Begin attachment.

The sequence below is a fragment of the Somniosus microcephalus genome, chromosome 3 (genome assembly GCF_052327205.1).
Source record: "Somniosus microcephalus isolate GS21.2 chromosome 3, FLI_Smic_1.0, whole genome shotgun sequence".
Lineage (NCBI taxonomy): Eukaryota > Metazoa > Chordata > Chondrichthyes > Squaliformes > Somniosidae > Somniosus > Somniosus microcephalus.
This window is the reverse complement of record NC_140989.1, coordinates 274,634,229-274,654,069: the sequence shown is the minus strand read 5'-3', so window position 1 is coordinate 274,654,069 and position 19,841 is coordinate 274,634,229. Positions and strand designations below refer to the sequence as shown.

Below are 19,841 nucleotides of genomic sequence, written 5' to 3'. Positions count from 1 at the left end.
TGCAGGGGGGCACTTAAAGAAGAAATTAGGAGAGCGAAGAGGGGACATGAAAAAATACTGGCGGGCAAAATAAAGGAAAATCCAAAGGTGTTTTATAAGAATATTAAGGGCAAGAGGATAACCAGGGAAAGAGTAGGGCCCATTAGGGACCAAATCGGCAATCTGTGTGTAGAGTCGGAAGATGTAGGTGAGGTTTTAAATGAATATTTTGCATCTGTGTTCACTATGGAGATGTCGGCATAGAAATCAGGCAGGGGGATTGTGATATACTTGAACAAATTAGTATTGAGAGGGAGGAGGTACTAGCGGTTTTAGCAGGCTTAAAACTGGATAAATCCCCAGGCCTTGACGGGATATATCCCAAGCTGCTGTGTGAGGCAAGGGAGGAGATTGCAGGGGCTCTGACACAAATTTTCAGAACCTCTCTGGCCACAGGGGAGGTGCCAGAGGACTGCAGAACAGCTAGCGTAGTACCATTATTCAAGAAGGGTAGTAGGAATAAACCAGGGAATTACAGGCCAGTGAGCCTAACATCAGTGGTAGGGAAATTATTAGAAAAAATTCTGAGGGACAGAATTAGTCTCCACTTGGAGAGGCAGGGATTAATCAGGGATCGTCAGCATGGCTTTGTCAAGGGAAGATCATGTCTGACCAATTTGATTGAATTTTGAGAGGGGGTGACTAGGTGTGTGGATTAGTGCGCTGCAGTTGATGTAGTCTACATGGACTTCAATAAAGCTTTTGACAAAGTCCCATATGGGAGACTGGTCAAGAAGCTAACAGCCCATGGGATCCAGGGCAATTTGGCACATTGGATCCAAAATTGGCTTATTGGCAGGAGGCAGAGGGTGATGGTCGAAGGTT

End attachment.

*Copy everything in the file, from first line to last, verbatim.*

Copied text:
The sequence below is a fragment of the Somniosus microcephalus genome, chromosome 3 (genome assembly GCF_052327205.1).
Source record: "Somniosus microcephalus isolate GS21.2 chromosome 3, FLI_Smic_1.0, whole genome shotgun sequence".
Lineage (NCBI taxonomy): Eukaryota > Metazoa > Chordata > Chondrichthyes > Squaliformes > Somniosidae > Somniosus > Somniosus microcephalus.
This window is the reverse complement of record NC_140989.1, coordinates 274,634,229-274,654,069: the sequence shown is the minus strand read 5'-3', so window position 1 is coordinate 274,654,069 and position 19,841 is coordinate 274,634,229. Positions and strand designations below refer to the sequence as shown.

Below are 19,841 nucleotides of genomic sequence, written 5' to 3'. Positions count from 1 at the left end.
TGCAGGGGGGCACTTAAAGAAGAAATTAGGAGAGCGAAGAGGGGACATGAAAAAATACTGGCGGGCAAAATAAAGGAAAATCCAAAGGTGTTTTATAAGAATATTAAGGGCAAGAGGATAACCAGGGAAAGAGTAGGGCCCATTAGGGACCAAATCGGCAATCTGTGTGTAGAGTCGGAAGATGTAGGTGAGGTTTTAAATGAATATTTTGCATCTGTGTTCACTATGGAGATGTCGGCATAGAAATCAGGCAGGGGGATTGTGATATACTTGAACAAATTAGTATTGAGAGGGAGGAGGTACTAGCGGTTTTAGCAGGCTTAAAACTGGATAAATCCCCAGGCCTTGACGGGATATATCCCAAGCTGCTGTGTGAGGCAAGGGAGGAGATTGCAGGGGCTCTGACACAAATTTTCAGAACCTCTCTGGCCACAGGGGAGGTGCCAGAGGACTGCAGAACAGCTAGCGTAGTACCATTATTCAAGAAGGGTAGTAGGAATAAACCAGGGAATTACAGGCCAGTGAGCCTAACATCAGTGGTAGGGAAATTATTAGAAAAAATTCTGAGGGACAGAATTAGTCTCCACTTGGAGAGGCAGGGATTAATCAGGGATCGTCAGCATGGCTTTGTCAAGGGAAGATCATGTCTGACCAATTTGATTGAATTTTGAGAGGGGGTGACTAGGTGTGTGGATTAGTGCGCTGCAGTTGATGTAGTCTACATGGACTTCAATAAAGCTTTTGACAAAGTCCCATATGGGAGACTGGTCAAGAAGCTAACAGCCCATGGGATCCAGGGCAATTTGGCACATTGGATCCAAAATTGGCTTATTGGCAGGAGGCAGAGGGTGATGGTCGAAGGTT